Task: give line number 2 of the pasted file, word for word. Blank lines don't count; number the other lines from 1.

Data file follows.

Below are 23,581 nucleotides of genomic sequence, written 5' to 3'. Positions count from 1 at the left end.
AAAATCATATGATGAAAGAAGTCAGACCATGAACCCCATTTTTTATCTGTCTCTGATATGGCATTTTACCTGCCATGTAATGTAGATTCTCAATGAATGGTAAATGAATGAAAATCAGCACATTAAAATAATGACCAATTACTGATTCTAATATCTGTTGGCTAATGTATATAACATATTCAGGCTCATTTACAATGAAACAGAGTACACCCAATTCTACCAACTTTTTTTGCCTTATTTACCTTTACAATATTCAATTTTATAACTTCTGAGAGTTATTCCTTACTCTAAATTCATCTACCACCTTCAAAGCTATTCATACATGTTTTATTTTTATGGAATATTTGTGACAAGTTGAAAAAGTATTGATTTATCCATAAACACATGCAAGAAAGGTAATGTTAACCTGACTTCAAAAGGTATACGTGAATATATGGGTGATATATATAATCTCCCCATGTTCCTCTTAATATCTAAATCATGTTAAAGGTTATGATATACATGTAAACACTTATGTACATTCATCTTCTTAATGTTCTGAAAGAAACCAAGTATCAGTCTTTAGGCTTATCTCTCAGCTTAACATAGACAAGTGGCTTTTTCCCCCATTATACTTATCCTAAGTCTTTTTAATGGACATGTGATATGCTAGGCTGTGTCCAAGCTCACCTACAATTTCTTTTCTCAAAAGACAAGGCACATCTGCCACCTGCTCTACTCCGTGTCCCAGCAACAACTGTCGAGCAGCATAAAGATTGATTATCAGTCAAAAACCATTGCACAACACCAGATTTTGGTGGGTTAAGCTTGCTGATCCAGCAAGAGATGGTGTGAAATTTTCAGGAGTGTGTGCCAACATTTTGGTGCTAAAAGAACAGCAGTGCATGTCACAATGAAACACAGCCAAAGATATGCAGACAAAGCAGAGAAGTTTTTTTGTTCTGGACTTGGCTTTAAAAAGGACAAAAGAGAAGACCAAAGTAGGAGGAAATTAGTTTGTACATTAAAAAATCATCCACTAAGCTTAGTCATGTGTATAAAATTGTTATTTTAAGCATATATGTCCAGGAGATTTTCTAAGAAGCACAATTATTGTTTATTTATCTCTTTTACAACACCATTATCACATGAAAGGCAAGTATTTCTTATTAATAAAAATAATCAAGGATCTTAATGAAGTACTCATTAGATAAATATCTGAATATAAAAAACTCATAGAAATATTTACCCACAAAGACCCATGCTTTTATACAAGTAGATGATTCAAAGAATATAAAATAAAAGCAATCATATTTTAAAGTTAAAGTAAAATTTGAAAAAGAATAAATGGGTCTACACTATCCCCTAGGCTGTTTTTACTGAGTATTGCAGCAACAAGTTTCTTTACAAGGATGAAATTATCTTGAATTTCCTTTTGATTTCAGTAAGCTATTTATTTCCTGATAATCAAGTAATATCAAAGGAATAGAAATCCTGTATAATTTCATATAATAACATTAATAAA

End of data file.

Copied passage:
AAAATCATATGATGAAAGAAGTCAGACCATGAACCCCATTTTTTATCTGTCTCTGATATGGCATTTTACCTGCCATGTAATGTAGATTCTCAATGAATGGTAAATGAATGAAAATCAGCACATTAAAATAATGACCAATTACTGATTCTAATATCTGTTGGCTAATGTATATAACATATTCAGGCTCATTTACAATGAAACAGAGTACACCCAATTCTACCAACTTTTTTTGCCTTATTTACCTTTACAATATTCAATTTTATAACTTCTGAGAGTTATTCCTTACTCTAAATTCATCTACCACCTTCAAAGCTATTCATACATGTTTTATTTTTATGGAATATTTGTGACAAGTTGAAAAAGTATTGATTTATCCATAAACACATGCAAGAAAGGTAATGTTAACCTGACTTCAAAAGGTATACGTGAATATATGGGTGATATATATAATCTCCCCATGTTCCTCTTAATATCTAAATCATGTTAAAGGTTATGATATACATGTAAACACTTATGTACATTCATCTTCTTAATGTTCTGAAAGAAACCAAGTATCAGTCTTTAGGCTTATCTCTCAGCTTAACATAGACAAGTGGCTTTTTCCCCCATTATACTTATCCTAAGTCTTTTTAATGGACATGTGATATGCTAGGCTGTGTCCAAGCTCACCTACAATTTCTTTTCTCAAAAGACAAGGCACATCTGCCACCTGCTCTACTCCGTGTCCCAGCAACAACTGTCGAGCAGCATAAAGATTGATTATCAGTCAAAAACCATTGCACAACACCAGATTTTGGTGGGTTAAGCTTGCTGATCCAGCAAGAGATGGTGTGAAATTTTCAGGAGTGTGTGCCAACATTTTGGTGCTAAAAGAACAGCAGTGCATGTCACAATGAAACACAGCCAAAGATATGCAGACAAAGCAGAGAAGTTTTTTTGTTCTGGACTTGGCTTTAAAAAGGACAAAAGAGAAGACCAAAGTAGGAGGAAATTAGTTTGTACATTAAAAAATCATCCACTAAGCTTAGTCATGTGTATAAAATTGTTATTTTAAGCATATATGTCCAGGAGATTTTCTAAGAAGCACAATTATTGTTTATTTATCTCTTTTACAACACCATTATCACATGAAAGGCAAGTATTTCTTATTAATAAAAATAATCAAGGATCTTAATGAAGTACTCATTAGATAAATATCTGAATATAAAAAACTCATAGAAATATTTACCCACAAAGACCCATGCTTTTATACAAGTAGATGATTCAAAGAATATAAAATAAAAGCAATCATATTTTAAAGTTAAAGTAAAATTTGAAAAAGAATAAATGGGTCTACACTATCCCCTAGGCTGTTTTTACTGAGTATTGCAGCAACAAGTTTCTTTACAAGGATGAAATTATCTTGAATTTCCTTTTGATTTCAGTAAGCTATTTATTTCCTGATAATCAAGTAATATCAAAGGAATAGAAATCCTGTATAATTTCATATAATAACATTAATAAA